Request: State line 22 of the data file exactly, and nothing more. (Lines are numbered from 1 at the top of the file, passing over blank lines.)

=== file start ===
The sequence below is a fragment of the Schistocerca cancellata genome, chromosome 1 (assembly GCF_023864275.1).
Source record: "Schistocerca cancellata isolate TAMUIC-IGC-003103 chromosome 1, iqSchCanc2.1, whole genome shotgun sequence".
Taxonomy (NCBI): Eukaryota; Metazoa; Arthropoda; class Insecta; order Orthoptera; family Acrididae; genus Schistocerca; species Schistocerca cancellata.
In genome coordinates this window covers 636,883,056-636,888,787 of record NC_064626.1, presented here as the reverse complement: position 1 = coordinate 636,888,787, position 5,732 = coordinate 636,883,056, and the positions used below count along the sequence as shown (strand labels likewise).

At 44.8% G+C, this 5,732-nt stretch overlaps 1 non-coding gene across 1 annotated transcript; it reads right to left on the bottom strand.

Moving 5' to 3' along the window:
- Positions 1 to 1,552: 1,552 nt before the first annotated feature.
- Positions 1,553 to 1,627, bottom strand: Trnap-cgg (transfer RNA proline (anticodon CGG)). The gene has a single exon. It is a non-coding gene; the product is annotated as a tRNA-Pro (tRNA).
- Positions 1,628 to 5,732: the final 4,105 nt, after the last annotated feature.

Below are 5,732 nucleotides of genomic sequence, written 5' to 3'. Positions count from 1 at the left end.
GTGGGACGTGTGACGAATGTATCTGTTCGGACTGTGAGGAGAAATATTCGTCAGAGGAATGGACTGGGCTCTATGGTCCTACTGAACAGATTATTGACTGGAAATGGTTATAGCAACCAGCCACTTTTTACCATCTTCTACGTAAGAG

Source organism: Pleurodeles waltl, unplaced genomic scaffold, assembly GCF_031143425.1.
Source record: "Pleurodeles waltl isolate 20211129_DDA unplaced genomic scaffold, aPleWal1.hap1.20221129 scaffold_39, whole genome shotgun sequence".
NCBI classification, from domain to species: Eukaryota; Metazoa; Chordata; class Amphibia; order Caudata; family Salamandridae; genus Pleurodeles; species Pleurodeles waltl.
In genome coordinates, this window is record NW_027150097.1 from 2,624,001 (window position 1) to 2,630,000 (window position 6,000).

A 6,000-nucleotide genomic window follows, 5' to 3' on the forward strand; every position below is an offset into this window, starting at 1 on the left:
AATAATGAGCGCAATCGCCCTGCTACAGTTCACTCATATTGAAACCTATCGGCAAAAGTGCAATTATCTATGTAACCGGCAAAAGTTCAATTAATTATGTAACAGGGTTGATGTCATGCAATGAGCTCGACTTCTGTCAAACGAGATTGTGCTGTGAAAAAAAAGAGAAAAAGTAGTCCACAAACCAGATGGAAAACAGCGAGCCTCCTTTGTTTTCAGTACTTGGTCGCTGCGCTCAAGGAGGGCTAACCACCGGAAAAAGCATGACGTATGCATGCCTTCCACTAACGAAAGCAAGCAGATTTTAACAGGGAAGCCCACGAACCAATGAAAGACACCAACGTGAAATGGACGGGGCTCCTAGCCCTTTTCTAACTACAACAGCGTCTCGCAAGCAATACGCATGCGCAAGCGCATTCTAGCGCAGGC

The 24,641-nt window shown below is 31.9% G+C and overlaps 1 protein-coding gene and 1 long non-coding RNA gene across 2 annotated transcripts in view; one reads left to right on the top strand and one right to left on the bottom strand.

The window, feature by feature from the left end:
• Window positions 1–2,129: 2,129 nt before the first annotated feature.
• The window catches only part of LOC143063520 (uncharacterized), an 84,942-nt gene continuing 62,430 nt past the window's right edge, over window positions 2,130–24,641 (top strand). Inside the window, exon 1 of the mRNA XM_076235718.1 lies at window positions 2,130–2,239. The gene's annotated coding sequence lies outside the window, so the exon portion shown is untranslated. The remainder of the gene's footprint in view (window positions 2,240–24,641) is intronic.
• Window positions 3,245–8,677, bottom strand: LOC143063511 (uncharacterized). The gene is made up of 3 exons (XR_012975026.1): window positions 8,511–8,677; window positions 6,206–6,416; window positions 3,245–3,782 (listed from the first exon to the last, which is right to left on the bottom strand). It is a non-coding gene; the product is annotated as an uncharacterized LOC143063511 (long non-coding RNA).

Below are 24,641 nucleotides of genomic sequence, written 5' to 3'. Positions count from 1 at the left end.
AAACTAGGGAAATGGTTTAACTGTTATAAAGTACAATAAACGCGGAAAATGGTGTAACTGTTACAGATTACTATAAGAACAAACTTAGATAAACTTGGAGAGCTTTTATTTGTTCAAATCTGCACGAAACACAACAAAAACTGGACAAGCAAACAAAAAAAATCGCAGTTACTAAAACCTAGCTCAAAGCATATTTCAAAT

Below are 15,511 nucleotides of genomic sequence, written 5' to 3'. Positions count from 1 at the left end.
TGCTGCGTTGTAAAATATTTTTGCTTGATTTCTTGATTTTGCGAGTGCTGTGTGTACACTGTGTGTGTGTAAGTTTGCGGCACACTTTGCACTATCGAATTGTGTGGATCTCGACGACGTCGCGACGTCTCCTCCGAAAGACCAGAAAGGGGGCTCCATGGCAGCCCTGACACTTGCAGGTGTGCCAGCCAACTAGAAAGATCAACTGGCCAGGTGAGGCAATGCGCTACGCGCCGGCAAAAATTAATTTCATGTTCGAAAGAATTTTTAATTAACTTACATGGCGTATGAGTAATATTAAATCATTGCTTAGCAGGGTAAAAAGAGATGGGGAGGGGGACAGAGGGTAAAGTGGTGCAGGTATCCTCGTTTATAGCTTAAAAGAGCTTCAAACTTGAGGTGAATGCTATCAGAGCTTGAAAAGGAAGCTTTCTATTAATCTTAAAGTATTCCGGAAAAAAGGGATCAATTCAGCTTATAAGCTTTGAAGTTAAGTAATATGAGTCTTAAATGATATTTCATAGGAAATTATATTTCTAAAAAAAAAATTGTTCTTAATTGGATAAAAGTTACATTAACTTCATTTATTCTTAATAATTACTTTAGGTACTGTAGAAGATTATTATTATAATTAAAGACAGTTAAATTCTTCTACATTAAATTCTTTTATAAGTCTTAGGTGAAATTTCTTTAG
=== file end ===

• Window positions 3,245–8,677, bottom strand: LOC143063511 (uncharacterized). The gene is made up of 3 exons (XR_012975026.1): window positions 8,511–8,677; window positions 6,206–6,416; window positions 3,245–3,782 (listed from the first exon to the last, which is right to left on the bottom strand). It is a non-coding gene; the product is annotated as an uncharacterized LOC143063511 (long non-coding RNA).